Picture map of Europe with pins indicating European capital cities

Open Access research with a European policy impact...

The Strathprints institutional repository is a digital archive of University of Strathclyde's Open Access research outputs. Strathprints provides access to thousands of Open Access research papers by Strathclyde researchers, including by researchers from the European Policies Research Centre (EPRC).

EPRC is a leading institute in Europe for comparative research on public policy, with a particular focus on regional development policies. Spanning 30 European countries, EPRC research programmes have a strong emphasis on applied research and knowledge exchange, including the provision of policy advice to EU institutions and national and sub-national government authorities throughout Europe.

Explore research outputs by the European Policies Research Centre...

Simple ears inspire frequency agility in an engineered acoustic sensor system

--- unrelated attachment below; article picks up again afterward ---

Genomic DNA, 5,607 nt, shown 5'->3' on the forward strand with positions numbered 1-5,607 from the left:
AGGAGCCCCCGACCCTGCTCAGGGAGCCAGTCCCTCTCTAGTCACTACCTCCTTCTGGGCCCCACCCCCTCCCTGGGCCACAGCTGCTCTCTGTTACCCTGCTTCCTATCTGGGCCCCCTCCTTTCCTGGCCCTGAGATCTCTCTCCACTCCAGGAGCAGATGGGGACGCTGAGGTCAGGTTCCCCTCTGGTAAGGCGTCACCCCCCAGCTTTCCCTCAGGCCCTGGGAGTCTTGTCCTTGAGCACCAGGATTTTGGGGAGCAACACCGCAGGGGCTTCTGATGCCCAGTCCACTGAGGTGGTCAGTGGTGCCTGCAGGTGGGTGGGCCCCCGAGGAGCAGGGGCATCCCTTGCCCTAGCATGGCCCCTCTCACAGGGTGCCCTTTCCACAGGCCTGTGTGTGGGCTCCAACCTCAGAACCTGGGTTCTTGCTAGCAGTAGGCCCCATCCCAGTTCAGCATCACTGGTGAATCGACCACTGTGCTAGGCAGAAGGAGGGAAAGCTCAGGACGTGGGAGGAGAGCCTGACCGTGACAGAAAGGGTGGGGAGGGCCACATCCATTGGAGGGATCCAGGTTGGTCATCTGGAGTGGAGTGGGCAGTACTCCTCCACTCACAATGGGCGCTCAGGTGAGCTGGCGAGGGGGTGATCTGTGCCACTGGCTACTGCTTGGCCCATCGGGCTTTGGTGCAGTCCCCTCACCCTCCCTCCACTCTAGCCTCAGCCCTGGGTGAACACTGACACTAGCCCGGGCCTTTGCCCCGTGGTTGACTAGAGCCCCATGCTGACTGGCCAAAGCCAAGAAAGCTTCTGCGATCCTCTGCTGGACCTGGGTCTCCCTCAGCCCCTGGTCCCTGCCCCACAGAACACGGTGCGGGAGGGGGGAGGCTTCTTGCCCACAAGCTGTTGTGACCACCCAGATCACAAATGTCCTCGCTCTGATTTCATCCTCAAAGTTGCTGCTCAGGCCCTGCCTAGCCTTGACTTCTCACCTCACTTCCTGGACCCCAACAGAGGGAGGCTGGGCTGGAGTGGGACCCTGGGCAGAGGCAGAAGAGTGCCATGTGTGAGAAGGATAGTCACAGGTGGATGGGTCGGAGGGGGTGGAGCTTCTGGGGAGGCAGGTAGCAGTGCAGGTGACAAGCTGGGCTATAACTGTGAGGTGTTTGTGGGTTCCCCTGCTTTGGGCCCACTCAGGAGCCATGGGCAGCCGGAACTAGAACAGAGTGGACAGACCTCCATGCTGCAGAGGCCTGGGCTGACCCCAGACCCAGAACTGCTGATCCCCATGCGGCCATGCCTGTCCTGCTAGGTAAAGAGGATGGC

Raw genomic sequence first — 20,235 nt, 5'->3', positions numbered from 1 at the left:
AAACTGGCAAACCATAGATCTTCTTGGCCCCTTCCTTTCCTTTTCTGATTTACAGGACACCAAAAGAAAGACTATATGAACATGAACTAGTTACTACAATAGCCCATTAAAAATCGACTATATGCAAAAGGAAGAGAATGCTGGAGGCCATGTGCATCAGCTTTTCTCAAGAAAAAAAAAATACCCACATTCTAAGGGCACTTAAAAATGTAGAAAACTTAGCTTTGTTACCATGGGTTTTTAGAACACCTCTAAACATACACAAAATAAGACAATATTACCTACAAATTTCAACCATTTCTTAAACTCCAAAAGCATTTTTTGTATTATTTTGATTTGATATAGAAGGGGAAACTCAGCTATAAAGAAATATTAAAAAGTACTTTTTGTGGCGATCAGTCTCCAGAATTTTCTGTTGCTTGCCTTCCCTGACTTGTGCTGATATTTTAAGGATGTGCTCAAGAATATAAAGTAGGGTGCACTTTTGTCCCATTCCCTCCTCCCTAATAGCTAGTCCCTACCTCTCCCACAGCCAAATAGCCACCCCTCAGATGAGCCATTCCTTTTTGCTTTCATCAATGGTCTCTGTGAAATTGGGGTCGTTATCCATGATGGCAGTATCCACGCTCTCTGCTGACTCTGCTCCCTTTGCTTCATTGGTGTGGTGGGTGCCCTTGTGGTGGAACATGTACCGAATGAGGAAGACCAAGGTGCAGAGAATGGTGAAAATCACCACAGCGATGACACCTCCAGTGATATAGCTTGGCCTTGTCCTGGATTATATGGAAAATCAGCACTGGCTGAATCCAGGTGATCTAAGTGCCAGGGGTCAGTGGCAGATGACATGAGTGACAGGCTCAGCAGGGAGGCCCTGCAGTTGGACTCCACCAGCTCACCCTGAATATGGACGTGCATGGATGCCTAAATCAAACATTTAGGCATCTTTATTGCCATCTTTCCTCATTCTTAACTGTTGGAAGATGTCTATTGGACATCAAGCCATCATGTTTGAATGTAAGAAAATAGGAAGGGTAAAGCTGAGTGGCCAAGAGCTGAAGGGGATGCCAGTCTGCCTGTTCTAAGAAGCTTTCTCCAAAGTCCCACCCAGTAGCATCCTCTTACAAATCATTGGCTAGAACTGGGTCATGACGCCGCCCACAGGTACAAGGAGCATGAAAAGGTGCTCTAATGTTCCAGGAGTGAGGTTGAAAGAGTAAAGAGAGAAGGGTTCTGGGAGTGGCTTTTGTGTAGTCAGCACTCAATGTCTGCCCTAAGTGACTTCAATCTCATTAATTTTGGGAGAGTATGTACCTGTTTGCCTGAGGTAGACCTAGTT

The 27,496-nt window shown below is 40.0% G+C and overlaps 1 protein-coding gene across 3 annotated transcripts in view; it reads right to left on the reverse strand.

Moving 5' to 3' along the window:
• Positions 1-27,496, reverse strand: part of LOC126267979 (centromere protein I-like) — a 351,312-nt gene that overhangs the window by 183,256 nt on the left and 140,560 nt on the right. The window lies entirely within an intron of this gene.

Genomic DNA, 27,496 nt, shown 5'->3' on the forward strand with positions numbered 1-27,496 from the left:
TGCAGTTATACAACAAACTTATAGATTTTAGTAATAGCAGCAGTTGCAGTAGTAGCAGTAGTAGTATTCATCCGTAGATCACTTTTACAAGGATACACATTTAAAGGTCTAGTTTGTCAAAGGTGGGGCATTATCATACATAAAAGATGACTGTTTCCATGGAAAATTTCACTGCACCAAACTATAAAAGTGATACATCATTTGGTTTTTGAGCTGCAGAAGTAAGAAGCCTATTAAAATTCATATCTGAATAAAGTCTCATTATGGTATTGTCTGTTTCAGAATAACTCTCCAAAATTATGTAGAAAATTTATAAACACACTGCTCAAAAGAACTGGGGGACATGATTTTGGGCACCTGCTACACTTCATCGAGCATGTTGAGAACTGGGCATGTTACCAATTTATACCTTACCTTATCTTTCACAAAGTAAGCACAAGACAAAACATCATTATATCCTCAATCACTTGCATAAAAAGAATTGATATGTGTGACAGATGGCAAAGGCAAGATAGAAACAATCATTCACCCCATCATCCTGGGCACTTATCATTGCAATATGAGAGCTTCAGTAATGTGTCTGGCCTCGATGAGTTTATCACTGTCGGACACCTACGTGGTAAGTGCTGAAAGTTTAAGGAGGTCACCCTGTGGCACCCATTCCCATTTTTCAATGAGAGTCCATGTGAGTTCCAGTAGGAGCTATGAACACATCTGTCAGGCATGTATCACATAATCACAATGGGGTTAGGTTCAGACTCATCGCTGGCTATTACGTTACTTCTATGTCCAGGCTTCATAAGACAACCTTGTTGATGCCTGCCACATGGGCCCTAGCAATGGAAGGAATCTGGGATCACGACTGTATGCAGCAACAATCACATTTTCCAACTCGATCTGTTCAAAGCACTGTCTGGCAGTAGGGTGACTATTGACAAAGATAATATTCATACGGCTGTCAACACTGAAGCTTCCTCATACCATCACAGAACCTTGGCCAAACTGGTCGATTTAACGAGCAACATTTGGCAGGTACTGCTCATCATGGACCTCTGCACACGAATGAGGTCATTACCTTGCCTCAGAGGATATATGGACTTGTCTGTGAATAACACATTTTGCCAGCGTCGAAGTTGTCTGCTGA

Guerreiro, Jose and Jackson, Joseph C. and Windmill, James F.C. (2017) Simple ears inspire frequency agility in an engineered acoustic sensor system. IEEE Sensors Journal. pp. 1-8. ISSN 1530-437X

Text (Guerreiro-etal-IEEESJ-Simple-ears-inspire-frequency-agility)
Guerreiro_etal_IEEESJ_Simple_ears_inspire_frequency_agility.pdf - Accepted Author Manuscript

Download (568kB) | Preview


Standard microphones and ultrasonic devices are generally designed with a static and flat frequency response in order to address multiple acoustic applications. However, they may not be flexible or adaptable enough to deal with some requirements. For instance, when operated in noisy environments such devices may be vulnerable to wideband background noise which will require further signal processing techniques to remove it, generally relying on digital processor units. In this work, we consider if microphones and ultrasonic devices could be designed to be sensitive only at selected frequencies of interest, whilst also providing flexibility in order to adapt to different signals of interest and to deal with environmental demands. This research exploits the concept where the “transducer becomes part of the signal processing chain” by exploring feedback processes between mechanical and electrical mechanisms that together can enhance peripheral sound processing. This capability is present within a biological acoustic system, namely in the ears of certain moths. That was used as the model of inspiration for a smart acoustic sensor system which provides dynamic adaptation of its frequency response with amplitude and time dependency according to the input signal of interest.